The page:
Two weeks ago I went to London with Oblong to see a performance I’d been looking forward to for a long time.  We journeyed to Arts Depot in North Finchley to watch Backstage in Biscuit Land, written by and starring Jess Thom, co-founder of Tourettes Hero; Jess Mabel Jones, performing as Chopin, as named by Jess’s tics; and Matthew Pountney, aka Leftwing Idiot (another ticced nickname).  I mentioned Jess in my first post back in November, when I began this blog.  I was struggling a lot at the time, and for a long while had toyed with the idea of writing a blog, but had never been able to pin down a theme I thought I could commit to.  I encountered Jess’s blog and website, which gives her account of living with Tourettes syndrome, and relays not only the difficulties encountered, largely due to others’ reactions and the lack of understanding about various disabilities, but the many positive and life-enhancing aspects of having Tourettes.

As a direct result of reading the Tourettes Hero blog, I realised that the thing I knew most about, and that is often overlooked in the media, is the day to day experience of having mental health conditions, and the way that their impact is often poorly understood.  Consequently, I began on this blogging adventure.

Backstage in Biscuit Land, was (and is) a hilarious, heart-warming, somewhat surreal, but also moving show, combining puppetry, songs, humour, and spontaneity with a serious message about the importance of inclusivity in theatre.  All performances are relaxed, which means that people are free to make noise, come and go from a performance, and that lighting levels are adjusted for the comfort of audience members who might find the darkness and contrast of bright lights on stage difficult to deal with.

You can see what Jess and Chopin have to say about the show here:

If you are interested in seeing the show yourself, it is on its way to America and Canada at the end of May and the beginning of June, and will be back in London in July.

I was especially glad I got to see this performance a fortnight ago for several reasons.  Firstly, I had been looking forward to it since I booked the tickets near the beginning of the year.  Secondly, there have been a number of performances I have missed in the past year or two, despite having tickets bought ahead of time.  Oblong and I have missed gigs and shows in both London and Brighton because I have been too anxious on the day to make it, which is upsetting to me on a number of counts.  I always feel horribly guilty that it is not only me who misses out, but Oblong too, and often the things we have missed have been performances we’d both looked forward to – not just tickets we’d purchased because I wanted to go.  I also feel guilty to the performers, particularly in small shows, for reducing their audience; I feel bad if it was a show that had high demand, because someone else could have had the tickets; and I feel bad for myself, for missing out.  The last time this happened, we missed seeing Kate Tempest in a performance we’d both been looking forward to for a long time, and after that, we decided that it was probably best we didn’t buy any more tickets to things for a while.  That was a year or two ago.  In retrospect, I don’t think it was the most helpful decision, because it compounded the punishment I experienced for being anxious. Anyway, I was consequently not only pleased but slightly proud and relieved that we made it to Arts Depot a couple of weeks ago. I love the theatre, and am delighted I made it to such a great venue.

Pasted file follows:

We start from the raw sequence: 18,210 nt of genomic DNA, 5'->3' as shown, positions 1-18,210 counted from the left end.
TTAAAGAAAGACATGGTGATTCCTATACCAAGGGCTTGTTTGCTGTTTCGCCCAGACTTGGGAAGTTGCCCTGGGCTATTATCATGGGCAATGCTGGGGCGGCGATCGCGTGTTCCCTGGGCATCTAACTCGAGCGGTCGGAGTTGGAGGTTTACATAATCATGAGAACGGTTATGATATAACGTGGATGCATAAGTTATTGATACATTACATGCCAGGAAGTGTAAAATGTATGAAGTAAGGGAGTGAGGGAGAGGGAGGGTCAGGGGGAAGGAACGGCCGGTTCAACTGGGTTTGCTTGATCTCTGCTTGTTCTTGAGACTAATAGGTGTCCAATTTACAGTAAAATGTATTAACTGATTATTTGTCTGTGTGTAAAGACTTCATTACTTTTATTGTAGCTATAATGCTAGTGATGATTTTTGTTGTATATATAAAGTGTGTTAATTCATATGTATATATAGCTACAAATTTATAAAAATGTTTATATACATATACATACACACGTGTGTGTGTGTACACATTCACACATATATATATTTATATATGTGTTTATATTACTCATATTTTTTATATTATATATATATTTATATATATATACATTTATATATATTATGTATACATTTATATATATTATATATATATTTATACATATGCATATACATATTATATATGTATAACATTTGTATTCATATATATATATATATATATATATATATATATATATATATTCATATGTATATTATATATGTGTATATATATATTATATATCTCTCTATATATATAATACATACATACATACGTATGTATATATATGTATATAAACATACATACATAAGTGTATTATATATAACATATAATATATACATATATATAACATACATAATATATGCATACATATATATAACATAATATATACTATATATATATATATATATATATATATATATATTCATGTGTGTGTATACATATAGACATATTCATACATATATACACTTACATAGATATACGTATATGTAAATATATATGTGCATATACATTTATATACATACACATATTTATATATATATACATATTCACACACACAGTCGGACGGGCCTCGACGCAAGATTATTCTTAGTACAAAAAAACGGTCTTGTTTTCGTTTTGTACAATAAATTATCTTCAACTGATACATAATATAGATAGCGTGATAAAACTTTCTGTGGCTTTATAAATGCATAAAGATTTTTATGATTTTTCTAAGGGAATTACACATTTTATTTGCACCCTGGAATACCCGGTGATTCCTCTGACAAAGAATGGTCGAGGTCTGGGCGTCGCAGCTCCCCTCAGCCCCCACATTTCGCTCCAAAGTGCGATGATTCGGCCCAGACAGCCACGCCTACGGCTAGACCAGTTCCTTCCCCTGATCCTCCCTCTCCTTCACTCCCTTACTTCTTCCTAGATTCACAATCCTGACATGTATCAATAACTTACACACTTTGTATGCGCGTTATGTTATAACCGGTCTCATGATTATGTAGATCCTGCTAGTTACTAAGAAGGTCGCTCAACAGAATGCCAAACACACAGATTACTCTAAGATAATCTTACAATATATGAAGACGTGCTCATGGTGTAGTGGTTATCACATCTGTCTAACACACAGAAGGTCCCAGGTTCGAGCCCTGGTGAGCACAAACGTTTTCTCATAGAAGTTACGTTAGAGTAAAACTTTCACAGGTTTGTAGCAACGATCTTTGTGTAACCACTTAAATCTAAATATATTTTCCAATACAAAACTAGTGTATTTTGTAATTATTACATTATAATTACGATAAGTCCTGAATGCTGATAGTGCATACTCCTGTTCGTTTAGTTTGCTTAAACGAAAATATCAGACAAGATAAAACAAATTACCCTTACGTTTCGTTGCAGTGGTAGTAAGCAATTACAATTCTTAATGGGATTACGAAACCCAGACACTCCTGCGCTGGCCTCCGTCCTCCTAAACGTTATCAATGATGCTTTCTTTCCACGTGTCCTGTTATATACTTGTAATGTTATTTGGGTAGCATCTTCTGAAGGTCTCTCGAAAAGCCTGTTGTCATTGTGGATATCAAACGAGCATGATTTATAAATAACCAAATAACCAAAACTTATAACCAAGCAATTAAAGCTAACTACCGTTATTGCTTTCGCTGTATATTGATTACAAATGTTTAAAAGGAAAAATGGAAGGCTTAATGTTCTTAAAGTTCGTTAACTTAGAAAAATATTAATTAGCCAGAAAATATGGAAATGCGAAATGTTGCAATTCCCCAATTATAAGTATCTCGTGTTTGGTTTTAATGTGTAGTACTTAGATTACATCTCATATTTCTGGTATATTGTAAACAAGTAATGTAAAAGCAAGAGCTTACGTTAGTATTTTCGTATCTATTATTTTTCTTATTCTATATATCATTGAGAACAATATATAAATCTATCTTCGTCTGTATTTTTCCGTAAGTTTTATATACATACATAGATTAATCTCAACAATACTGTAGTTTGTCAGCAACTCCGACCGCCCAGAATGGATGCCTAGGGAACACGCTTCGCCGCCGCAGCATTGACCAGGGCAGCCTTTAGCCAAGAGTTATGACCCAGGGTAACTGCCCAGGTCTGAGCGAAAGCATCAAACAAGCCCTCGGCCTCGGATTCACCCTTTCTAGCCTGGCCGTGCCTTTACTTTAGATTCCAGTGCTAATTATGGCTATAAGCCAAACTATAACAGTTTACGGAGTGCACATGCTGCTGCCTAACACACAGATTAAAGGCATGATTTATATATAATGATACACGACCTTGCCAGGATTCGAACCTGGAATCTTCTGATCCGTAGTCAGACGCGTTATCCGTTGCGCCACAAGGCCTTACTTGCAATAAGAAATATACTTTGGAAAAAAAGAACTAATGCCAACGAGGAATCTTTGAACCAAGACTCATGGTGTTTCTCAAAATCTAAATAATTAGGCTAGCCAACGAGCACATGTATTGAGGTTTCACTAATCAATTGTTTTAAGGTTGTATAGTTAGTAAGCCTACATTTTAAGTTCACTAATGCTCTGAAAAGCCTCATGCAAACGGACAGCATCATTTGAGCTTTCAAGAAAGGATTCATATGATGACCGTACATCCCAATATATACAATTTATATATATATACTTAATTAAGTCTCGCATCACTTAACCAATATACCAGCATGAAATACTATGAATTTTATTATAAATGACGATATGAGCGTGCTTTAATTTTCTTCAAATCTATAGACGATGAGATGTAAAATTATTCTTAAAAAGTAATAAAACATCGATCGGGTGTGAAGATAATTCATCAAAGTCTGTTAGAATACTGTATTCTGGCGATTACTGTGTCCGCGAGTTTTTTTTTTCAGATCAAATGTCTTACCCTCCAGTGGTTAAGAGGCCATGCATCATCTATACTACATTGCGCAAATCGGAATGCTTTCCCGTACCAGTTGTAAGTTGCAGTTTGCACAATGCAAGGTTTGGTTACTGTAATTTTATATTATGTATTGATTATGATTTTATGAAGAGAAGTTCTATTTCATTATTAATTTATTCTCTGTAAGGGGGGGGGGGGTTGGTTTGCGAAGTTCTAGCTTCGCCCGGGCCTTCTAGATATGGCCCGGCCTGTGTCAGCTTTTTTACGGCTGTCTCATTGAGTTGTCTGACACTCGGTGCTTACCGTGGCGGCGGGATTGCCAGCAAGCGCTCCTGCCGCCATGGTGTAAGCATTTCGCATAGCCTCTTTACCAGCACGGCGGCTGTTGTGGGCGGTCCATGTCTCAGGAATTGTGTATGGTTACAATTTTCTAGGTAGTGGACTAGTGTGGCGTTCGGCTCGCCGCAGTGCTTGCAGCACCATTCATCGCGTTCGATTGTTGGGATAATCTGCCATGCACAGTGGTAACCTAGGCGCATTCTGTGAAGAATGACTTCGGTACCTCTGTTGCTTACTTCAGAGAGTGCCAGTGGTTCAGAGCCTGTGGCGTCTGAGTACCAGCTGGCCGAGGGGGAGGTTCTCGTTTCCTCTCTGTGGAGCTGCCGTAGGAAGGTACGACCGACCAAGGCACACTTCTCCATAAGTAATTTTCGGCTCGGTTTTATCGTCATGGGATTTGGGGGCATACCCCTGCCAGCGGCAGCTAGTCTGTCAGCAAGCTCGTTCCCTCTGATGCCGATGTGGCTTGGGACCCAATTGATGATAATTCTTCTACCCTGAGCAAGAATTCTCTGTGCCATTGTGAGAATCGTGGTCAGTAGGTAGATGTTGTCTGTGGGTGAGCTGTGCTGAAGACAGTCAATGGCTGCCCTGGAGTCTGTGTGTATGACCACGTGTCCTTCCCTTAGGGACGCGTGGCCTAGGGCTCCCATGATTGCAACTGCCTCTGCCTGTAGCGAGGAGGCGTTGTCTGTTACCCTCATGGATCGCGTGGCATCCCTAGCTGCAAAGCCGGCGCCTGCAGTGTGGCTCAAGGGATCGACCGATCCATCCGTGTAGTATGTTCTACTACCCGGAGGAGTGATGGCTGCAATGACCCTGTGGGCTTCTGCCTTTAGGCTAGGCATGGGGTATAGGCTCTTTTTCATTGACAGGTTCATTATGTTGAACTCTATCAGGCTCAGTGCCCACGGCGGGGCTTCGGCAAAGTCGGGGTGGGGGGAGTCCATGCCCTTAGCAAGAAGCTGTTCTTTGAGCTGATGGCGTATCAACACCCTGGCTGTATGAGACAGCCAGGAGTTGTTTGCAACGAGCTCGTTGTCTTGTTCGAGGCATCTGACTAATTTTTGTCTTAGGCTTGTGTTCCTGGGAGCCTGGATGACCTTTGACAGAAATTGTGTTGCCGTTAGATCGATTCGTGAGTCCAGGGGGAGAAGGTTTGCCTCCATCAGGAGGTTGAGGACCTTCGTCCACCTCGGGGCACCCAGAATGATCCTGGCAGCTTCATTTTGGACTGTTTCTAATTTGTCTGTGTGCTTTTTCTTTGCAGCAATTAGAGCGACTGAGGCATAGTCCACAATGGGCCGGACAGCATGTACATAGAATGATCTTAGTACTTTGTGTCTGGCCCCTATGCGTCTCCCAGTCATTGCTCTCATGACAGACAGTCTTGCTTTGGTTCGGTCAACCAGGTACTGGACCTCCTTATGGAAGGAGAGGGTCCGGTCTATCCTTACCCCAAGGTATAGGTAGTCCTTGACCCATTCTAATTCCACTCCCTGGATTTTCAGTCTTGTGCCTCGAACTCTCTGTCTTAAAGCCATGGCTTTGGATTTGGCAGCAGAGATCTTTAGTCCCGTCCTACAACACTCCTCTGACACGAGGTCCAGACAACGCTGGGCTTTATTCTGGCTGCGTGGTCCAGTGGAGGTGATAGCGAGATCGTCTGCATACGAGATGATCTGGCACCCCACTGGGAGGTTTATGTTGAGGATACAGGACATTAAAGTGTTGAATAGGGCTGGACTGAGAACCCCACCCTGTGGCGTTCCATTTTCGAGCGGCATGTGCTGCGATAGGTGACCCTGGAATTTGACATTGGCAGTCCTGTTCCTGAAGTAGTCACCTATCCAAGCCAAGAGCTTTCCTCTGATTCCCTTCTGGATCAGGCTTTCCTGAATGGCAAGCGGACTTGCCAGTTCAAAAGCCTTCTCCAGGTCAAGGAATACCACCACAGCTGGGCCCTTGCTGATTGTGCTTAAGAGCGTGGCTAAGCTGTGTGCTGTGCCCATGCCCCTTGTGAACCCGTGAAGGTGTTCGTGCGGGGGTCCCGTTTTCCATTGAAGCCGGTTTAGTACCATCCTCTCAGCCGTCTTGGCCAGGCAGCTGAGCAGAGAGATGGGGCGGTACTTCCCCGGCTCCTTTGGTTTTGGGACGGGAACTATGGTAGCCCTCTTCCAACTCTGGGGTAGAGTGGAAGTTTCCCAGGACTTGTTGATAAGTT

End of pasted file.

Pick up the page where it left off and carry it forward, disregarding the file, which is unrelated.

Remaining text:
After being in Biscuit Land, I became quite overwhelmed, not just due to my enjoyment of the show (though partly; I often find live theatre very emotive), but because I was reminded how helpful I had found Jess’s blog when I had been in a difficult place in November. When I spoke to Jess after the performance, she was very kind, despite my being a bit tearful in the theatre foyer. I have a great sense of gratitude for the kindness shown in that moment, for the help her blog has given me, and the fact that I was prompted to begin to locate my voice and begin this blog.


I hadn’t planned to take a break from blogging as I did at the start of this year – it happened as  result of devoting more time to the write up of my Master’s thesis, and then due to feeling guilty about spending time writing anything that wasn’t for my PhD.  Nevertheless, I kept intending to return here and after seeing Backstage in Biscuit Land, my resolve to write here returned.  If you are enjoying reading this, you can thank Tourettes Hero by visiting the website, and perhaps going to see a performance. And also, by always being kind.